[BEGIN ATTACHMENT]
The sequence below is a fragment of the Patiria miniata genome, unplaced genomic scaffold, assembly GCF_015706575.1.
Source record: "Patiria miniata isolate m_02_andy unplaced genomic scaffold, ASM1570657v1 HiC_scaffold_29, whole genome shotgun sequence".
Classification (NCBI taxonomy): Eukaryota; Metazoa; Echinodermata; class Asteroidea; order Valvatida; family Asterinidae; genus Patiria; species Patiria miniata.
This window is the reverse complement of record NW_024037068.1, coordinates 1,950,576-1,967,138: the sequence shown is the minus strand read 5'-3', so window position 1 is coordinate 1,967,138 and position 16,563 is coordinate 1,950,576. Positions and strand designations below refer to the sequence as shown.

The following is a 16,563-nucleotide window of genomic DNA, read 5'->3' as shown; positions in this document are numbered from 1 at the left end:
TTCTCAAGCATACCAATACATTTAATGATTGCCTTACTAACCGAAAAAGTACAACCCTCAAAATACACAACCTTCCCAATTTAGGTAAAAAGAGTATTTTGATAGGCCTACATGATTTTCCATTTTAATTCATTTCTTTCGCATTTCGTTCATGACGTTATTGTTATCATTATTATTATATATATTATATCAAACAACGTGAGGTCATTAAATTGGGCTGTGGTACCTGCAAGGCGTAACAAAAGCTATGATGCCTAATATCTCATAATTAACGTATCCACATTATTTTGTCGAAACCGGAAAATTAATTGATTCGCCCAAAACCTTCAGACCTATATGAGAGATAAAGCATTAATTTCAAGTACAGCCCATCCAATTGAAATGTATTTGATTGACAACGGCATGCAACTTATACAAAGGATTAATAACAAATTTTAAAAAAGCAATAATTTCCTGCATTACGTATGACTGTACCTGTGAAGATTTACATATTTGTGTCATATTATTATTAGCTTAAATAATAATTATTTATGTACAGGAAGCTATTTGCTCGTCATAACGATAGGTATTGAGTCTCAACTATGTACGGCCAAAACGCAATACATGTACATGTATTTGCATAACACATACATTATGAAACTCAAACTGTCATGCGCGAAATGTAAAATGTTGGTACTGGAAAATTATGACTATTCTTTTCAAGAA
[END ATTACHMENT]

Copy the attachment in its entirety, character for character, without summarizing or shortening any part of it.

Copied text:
The sequence below is a fragment of the Patiria miniata genome, unplaced genomic scaffold, assembly GCF_015706575.1.
Source record: "Patiria miniata isolate m_02_andy unplaced genomic scaffold, ASM1570657v1 HiC_scaffold_29, whole genome shotgun sequence".
Classification (NCBI taxonomy): Eukaryota; Metazoa; Echinodermata; class Asteroidea; order Valvatida; family Asterinidae; genus Patiria; species Patiria miniata.
This window is the reverse complement of record NW_024037068.1, coordinates 1,950,576-1,967,138: the sequence shown is the minus strand read 5'-3', so window position 1 is coordinate 1,967,138 and position 16,563 is coordinate 1,950,576. Positions and strand designations below refer to the sequence as shown.

The following is a 16,563-nucleotide window of genomic DNA, read 5'->3' as shown; positions in this document are numbered from 1 at the left end:
TTCTCAAGCATACCAATACATTTAATGATTGCCTTACTAACCGAAAAAGTACAACCCTCAAAATACACAACCTTCCCAATTTAGGTAAAAAGAGTATTTTGATAGGCCTACATGATTTTCCATTTTAATTCATTTCTTTCGCATTTCGTTCATGACGTTATTGTTATCATTATTATTATATATATTATATCAAACAACGTGAGGTCATTAAATTGGGCTGTGGTACCTGCAAGGCGTAACAAAAGCTATGATGCCTAATATCTCATAATTAACGTATCCACATTATTTTGTCGAAACCGGAAAATTAATTGATTCGCCCAAAACCTTCAGACCTATATGAGAGATAAAGCATTAATTTCAAGTACAGCCCATCCAATTGAAATGTATTTGATTGACAACGGCATGCAACTTATACAAAGGATTAATAACAAATTTTAAAAAAGCAATAATTTCCTGCATTACGTATGACTGTACCTGTGAAGATTTACATATTTGTGTCATATTATTATTAGCTTAAATAATAATTATTTATGTACAGGAAGCTATTTGCTCGTCATAACGATAGGTATTGAGTCTCAACTATGTACGGCCAAAACGCAATACATGTACATGTATTTGCATAACACATACATTATGAAACTCAAACTGTCATGCGCGAAATGTAAAATGTTGGTACTGGAAAATTATGACTATTCTTTTCAAGAA